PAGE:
This article has been written by Parthajeet Sarma. He is a Chevening scholar (Oxford University), writer, award-winning innovator and entrepreneur. 18 years out of his over two decades of work experience, has been as an entrepreneur. Set up in 2003, iDream has metamorphosed to be a boutique strategic management consultancy, handholding corporate organisations with their workplace transformation. He is the author of the book ‘The radically changing nature of Work, Workers & Workplaces’.
One cannot stress enough about the fact that exercise does not only give you a great body, but it can boost one’s productivity levels many times over. In corporate organizations, it is no more about keeping the workers happy; but a lot more serious than that.
In between consulting clients on workspaces, I like to write. Sometimes I get to a state of flow. But then, there have also been times when I get stuck. Words do not flow, and I cannot do much about it. These are those times when, however hard you think through a problem at hand, you cannot find a path to move forward. This not only happens when writing, but one is faced with that stuck feeling during day-to-day activities as well. It happens at home, it happens when one is working on a proposal submission with a tough deadline. When this happens, I usually get up and go for a brisk walk or for a jog, if the circumstances permit. Miraculously, in most instances, the block gets removed and things become crystal clear. It is like the lights turning on in a dark room.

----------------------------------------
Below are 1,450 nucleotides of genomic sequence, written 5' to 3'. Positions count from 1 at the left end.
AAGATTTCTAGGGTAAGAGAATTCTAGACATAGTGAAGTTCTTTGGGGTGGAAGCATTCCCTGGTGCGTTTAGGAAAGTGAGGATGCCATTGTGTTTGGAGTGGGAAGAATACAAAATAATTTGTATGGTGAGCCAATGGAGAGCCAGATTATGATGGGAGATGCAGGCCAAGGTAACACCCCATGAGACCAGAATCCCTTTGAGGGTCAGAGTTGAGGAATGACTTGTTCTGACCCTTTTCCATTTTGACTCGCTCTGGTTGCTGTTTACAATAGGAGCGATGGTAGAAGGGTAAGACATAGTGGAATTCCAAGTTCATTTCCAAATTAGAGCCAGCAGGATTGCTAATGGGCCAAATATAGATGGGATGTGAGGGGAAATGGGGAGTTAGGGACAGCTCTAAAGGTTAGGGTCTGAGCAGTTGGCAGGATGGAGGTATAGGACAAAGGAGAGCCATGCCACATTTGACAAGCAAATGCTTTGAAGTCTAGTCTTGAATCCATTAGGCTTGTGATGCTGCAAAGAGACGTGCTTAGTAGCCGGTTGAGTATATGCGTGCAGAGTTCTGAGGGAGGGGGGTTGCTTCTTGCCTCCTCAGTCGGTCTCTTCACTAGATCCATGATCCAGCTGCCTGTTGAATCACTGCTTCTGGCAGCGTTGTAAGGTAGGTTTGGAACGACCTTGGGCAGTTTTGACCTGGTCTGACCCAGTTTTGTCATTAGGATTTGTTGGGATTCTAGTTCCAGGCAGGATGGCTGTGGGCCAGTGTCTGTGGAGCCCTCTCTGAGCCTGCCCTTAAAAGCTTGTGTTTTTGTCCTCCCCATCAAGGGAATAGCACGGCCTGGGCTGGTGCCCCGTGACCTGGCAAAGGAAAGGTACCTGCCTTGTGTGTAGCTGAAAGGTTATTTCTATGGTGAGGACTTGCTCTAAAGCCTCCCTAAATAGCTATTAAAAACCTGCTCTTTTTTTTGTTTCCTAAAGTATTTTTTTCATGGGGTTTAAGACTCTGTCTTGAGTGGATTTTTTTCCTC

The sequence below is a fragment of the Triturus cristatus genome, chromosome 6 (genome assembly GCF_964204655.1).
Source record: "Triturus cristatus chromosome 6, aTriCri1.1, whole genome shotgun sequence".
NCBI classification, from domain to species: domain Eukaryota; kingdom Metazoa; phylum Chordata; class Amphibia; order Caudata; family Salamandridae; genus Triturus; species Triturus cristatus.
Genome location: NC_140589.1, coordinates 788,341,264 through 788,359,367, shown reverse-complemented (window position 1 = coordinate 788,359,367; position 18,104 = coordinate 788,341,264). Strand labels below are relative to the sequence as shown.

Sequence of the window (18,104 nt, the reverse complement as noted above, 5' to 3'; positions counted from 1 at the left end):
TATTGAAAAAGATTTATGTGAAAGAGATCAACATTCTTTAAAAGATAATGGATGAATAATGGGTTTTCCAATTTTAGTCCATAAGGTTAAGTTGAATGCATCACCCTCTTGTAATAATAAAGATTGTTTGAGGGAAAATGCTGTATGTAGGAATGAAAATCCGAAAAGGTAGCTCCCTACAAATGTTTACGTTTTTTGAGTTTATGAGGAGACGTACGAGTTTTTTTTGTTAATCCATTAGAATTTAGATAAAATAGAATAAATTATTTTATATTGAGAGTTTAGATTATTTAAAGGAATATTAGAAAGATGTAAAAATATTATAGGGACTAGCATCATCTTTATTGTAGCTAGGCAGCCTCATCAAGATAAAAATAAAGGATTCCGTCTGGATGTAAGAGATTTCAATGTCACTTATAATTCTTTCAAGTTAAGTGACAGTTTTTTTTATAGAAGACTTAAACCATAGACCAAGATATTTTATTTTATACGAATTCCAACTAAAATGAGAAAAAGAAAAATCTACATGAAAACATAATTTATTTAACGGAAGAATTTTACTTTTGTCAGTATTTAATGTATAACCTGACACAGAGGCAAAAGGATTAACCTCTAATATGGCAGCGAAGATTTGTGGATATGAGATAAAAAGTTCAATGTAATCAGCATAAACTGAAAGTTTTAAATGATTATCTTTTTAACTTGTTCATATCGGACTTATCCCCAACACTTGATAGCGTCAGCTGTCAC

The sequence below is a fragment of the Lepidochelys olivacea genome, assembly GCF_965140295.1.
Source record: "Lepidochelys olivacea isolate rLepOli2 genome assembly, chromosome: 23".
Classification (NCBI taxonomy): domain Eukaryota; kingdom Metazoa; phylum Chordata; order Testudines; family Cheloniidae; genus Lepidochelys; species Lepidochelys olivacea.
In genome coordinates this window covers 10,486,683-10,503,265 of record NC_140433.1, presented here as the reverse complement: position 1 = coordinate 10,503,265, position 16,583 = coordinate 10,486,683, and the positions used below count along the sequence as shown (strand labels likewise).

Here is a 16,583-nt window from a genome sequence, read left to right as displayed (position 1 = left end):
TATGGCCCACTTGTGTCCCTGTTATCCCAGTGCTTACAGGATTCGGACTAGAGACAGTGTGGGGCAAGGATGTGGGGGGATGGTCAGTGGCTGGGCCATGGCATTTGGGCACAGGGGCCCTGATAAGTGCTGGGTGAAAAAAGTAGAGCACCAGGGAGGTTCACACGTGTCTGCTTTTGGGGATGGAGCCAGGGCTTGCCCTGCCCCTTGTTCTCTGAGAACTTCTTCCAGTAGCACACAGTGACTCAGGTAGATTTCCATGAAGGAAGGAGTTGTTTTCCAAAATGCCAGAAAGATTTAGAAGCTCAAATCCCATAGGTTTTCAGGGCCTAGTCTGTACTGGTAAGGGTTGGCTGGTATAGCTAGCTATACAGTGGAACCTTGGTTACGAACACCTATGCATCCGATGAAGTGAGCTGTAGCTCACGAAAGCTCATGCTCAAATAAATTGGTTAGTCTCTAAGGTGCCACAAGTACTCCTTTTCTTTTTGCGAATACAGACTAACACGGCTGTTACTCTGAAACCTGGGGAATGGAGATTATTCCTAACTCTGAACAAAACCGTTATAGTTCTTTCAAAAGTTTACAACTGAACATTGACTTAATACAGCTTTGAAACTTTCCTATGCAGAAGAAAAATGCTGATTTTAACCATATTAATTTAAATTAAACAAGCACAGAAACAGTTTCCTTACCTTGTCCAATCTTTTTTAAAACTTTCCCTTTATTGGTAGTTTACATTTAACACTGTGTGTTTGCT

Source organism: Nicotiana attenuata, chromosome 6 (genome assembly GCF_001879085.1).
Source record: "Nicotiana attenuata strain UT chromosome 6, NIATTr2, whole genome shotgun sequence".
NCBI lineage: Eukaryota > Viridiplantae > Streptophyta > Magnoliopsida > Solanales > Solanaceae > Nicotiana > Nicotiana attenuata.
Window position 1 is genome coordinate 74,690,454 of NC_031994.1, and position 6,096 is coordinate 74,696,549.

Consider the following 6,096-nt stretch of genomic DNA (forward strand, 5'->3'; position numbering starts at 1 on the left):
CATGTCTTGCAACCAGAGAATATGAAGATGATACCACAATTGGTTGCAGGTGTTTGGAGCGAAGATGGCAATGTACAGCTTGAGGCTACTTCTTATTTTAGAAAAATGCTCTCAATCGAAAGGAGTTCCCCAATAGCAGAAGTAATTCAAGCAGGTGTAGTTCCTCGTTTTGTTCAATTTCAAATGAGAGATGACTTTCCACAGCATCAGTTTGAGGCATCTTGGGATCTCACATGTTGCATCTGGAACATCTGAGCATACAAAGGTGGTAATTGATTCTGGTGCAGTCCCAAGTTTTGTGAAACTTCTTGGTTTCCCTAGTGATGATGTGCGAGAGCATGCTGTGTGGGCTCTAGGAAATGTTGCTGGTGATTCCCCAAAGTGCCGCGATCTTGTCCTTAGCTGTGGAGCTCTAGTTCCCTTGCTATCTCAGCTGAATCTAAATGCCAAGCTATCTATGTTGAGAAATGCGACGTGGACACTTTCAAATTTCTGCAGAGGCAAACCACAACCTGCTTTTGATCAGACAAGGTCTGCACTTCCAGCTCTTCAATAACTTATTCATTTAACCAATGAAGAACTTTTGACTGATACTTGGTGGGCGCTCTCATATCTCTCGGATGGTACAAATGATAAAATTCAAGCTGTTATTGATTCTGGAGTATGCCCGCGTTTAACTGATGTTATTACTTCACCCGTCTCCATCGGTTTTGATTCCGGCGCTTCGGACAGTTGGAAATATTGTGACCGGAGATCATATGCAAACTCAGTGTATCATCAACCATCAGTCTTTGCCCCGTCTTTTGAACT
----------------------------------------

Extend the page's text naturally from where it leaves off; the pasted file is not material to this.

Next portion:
In the collaboration economy of the twenty first century, the greatest human asset is the brain. Author of Brain Rules, John Medina, says that people who are physically active score better on cognitive tests than people living a sedentary lifestyle. In a clinical trial run by the Body-Brain Performance Institute in association with Swinburne’s University and Brain Sciences Institute, there was a clear link established between physical fitness, brain function and reduced stress levels at work. An ‘exercised’ test group of participants showed a marked improvement in mood and cognition, with a four percent increase in overall brain function. When the brain is performing at full capacity, one can focus, concentrate, and make better decisions, all essential if creative and innovation are desired outcomes.
As workers spend most of their waking hours working, organizations across the world are encouraging workers to remain physically active.
If I turn the clock back by about four decades, I am reminded of a time when I grew up in a much greener planet. As a child, I recall instances when we would come across snakes during hikes to the nearby hills. The instant reaction in spotting a snake would be to run. There was no time or knowledge to analyse if the snake was venomous or not.